Russia believes no single country can effectively fight terrorism and such efforts require a deeper international strategic partnership, Putin’s spokesman, Dmitry Peskov, told Interfax.

Merkel said “this heinous act is not only an attack on the life of French citizens and the internal security of France.”

“It also represents an attack on freedom of opinion and freedom of the press, a core element of our liberal democratic culture, that is completely unjustifiable,” Merkel said.

Joel Saget/AFP
Joel Saget/AFP

German Interior Minister Thomas de Maiziere offered to assist France and said there’s “no concrete evidence” of plans for similar terrorist attacks in Germany. “The situation is serious, there is reason for concern and for caution, but not for panic,” he told reporters in Berlin.

Indian Prime Minister Narendra Modi condemned the “despicable” attack in Paris on Twitter. “Our solidarity with people of France,” he wrote.

Israeli Foreign Minister Avigdor Liberman said the world must close ranks in the fight against terrorism.

“We must not allow terror and terrorists to terrorize the free world,” Liberman said in a text message. “The Western world must stand united and firm against this danger.”

“My firm condemnation of the terrorist attack in Paris and my condolences and solidarity with the French people for the victims. Spain with France,” Spanish Prime Minister Mariano Rajoy commented on Twitter.

Spanish Interior Minister Jorge Fernández Díaz was scheduled to meet heads of police, the civil guard and intelligence agencies, the government said in an emailed statement. Fernández Díaz will hold a press conference at about 7:30 p.m. local time Wednesday.

Italy convened its anti-terror committee to meet Wednesday, the Ansa news agency reported. The committee will examine the terrorist threat in light of the Paris attack, Ansa said.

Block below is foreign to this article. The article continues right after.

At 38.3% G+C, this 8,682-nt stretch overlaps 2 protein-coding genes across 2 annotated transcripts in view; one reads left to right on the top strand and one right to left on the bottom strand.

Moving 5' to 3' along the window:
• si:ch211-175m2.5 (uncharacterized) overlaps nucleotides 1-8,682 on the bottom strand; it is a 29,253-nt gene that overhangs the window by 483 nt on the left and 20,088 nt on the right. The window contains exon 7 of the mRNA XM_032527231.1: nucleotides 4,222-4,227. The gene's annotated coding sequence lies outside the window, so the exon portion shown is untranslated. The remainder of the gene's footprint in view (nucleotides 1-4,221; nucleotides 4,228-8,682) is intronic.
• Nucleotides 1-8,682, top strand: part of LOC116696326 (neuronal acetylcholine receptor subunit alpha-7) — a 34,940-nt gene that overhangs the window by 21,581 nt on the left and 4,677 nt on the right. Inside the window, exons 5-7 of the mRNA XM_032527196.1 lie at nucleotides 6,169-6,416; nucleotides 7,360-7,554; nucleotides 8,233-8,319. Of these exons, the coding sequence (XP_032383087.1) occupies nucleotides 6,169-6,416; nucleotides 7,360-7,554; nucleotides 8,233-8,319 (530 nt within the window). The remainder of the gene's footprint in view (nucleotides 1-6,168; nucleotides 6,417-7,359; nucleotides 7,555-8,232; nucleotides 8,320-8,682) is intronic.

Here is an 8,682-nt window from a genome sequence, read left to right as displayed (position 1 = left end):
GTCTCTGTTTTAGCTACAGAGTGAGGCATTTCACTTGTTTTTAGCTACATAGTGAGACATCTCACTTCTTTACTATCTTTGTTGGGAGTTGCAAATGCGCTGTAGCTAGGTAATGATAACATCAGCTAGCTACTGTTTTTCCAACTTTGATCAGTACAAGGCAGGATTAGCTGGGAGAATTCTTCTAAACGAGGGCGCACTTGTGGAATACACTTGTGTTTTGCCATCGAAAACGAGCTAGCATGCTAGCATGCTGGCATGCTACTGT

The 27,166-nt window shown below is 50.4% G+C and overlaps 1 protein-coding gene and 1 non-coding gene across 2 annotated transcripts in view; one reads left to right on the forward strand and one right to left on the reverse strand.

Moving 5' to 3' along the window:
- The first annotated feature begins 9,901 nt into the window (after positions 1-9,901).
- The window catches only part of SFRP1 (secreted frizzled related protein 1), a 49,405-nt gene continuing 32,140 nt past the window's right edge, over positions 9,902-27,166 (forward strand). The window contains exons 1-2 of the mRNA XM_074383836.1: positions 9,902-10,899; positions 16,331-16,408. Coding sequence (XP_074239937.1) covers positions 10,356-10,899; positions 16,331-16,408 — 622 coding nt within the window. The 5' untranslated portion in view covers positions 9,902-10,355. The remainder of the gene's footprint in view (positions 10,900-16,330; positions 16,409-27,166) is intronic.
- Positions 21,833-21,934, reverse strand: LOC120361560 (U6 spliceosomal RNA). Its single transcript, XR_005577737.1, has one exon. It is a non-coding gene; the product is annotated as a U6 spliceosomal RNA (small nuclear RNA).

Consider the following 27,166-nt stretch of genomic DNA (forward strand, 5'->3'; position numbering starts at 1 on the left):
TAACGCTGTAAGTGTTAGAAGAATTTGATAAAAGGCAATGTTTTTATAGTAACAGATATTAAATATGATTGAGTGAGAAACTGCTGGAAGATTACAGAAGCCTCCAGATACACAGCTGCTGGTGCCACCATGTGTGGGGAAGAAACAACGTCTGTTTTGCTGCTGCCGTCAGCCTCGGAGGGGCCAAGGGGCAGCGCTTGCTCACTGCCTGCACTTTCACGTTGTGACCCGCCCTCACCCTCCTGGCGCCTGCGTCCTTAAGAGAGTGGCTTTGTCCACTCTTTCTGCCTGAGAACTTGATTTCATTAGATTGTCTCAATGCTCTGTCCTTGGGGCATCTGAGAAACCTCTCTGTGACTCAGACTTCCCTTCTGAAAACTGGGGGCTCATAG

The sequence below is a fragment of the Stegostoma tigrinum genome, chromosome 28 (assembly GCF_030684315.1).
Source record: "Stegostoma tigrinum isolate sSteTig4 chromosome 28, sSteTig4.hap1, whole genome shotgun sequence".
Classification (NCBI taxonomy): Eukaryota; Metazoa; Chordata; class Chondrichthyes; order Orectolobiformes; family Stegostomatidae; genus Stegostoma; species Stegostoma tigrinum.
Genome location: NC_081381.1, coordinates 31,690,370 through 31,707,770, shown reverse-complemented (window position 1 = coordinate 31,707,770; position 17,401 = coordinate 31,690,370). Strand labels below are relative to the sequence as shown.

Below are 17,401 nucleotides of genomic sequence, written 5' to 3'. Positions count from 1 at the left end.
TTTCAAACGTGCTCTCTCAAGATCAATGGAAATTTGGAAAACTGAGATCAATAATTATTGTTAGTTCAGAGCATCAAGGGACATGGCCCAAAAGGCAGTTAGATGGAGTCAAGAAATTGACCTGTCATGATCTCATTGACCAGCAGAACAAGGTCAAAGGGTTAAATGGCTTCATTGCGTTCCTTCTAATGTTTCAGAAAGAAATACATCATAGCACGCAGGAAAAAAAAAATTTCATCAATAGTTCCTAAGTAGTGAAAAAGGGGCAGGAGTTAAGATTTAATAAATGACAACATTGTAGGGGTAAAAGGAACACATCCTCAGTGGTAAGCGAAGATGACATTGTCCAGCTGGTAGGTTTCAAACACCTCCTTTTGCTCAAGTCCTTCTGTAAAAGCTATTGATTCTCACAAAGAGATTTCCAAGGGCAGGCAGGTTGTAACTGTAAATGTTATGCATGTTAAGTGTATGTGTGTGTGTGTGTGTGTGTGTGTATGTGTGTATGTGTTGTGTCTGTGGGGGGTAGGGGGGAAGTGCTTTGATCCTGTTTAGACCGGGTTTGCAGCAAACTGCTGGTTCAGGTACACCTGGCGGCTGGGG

Polish Prime Minister Ewa Kopacz said “I interpret this as an attack on Europe’s fundamental values — democracy and freedom of speech.” She spoke at a news conference in Warsaw.

Leaders in the Nordic region, home in recent years to the controversy over Muhammad cartoons and the 2011 massacre of 77 people by right-wing terrorist Anders Behring Breivik, condemned the shootings.

Norwegian Prime Minister Erna Solberg called the act “tragic and cowardly” and her Danish counterpart, Helle Thorning Schmidt, said defenseless and innocent people have become victims in an attack on “freedom of expression.”

Finnish Premier Alexander Stubb said “freedom of expression and a free press are integral elements of European values,” while Swedish Foreign Minister Margot Wallstroem said that freedom of the press and expression must be “defended in all possible ways” after this “horrific” attack.

Contributors: Jeanette Rodrigues in New Delhi, Christian Wienberg in Copenhagen, Macarena Munoz and Esteban Duarte in Madrid, Lenka Ponikelska in Prague, Kevin Costelloe in Rome, Elizabeth Wasserman in Washington, Stephanie Bodoni in Luxembourg, Konrad Krasuski in Warsaw, Rainer Buergin in Berlin, Svenja O’Donnell and Thomas Penny in London and Sangwon Yoon in United Nations.

© 2015, Bloomberg News